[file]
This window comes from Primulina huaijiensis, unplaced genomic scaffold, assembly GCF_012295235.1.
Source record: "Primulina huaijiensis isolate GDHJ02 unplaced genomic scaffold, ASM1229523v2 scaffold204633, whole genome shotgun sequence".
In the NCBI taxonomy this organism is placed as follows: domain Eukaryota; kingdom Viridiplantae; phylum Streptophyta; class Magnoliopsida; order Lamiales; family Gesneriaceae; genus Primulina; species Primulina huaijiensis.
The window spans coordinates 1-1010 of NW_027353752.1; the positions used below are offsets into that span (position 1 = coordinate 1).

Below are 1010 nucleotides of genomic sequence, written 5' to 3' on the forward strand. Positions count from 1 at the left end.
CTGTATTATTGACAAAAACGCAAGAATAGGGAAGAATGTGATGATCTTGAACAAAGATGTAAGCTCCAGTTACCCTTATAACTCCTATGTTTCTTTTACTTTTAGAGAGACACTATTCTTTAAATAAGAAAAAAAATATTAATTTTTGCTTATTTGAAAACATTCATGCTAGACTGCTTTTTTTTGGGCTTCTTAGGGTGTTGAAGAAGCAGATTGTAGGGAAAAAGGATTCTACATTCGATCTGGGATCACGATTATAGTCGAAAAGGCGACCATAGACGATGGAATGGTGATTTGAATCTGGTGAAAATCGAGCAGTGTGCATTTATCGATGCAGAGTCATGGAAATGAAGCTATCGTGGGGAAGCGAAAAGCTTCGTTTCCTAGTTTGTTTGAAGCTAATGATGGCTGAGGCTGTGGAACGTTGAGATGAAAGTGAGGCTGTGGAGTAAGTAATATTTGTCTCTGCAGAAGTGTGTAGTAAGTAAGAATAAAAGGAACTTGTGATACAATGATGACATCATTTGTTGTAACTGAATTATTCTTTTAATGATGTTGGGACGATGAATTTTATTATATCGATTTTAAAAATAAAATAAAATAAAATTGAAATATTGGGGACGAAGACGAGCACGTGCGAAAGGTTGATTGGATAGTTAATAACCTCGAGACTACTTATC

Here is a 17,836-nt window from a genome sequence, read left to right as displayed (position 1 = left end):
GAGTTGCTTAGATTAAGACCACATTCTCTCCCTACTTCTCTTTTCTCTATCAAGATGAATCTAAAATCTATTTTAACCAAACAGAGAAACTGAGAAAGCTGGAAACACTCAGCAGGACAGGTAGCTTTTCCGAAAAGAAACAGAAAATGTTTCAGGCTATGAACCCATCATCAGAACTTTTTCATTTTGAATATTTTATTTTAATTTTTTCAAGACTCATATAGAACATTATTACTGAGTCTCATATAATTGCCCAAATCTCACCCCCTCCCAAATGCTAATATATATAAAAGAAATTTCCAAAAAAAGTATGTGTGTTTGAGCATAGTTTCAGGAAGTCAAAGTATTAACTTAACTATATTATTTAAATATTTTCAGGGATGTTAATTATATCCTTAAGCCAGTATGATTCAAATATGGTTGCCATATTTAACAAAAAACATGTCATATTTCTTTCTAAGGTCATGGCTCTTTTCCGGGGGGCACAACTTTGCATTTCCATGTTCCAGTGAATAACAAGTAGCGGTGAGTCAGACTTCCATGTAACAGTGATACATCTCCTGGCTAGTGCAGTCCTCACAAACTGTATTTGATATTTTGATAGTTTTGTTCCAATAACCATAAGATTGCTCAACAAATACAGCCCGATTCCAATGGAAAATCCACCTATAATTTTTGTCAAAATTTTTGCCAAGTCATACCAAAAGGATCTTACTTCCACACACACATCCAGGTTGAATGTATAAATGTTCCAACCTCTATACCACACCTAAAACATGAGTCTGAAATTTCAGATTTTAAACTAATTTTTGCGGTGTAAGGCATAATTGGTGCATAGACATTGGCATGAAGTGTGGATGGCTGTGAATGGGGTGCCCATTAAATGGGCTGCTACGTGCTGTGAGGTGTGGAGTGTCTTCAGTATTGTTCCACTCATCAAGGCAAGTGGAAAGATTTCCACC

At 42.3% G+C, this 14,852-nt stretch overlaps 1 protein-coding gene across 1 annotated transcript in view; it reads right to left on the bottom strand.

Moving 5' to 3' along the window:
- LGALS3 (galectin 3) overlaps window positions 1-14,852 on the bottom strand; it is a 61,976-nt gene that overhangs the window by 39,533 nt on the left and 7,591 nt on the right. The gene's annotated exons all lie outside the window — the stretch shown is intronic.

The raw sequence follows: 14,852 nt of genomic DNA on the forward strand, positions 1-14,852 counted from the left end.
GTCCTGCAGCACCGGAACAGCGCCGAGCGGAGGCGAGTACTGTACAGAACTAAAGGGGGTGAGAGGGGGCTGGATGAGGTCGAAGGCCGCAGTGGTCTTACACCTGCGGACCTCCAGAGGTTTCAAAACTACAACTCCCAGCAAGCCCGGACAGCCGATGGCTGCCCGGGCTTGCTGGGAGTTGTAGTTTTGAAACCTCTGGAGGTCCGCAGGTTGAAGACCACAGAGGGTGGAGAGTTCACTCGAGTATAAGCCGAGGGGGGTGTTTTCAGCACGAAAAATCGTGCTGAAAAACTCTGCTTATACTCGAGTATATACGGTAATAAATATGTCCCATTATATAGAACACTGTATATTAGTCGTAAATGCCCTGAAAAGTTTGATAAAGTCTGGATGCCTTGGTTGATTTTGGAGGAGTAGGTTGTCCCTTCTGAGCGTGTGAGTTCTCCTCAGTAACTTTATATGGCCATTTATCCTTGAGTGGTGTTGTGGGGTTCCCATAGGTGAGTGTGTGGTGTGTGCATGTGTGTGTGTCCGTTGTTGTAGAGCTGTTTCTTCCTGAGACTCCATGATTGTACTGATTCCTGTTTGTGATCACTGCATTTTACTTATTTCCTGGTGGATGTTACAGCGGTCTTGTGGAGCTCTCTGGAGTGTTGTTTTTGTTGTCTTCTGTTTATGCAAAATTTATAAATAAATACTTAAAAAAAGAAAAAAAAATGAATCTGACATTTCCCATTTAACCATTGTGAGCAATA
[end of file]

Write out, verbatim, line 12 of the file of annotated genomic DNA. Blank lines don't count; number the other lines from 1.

The raw sequence follows: 14,852 nt of genomic DNA on the forward strand, positions 1-14,852 counted from the left end.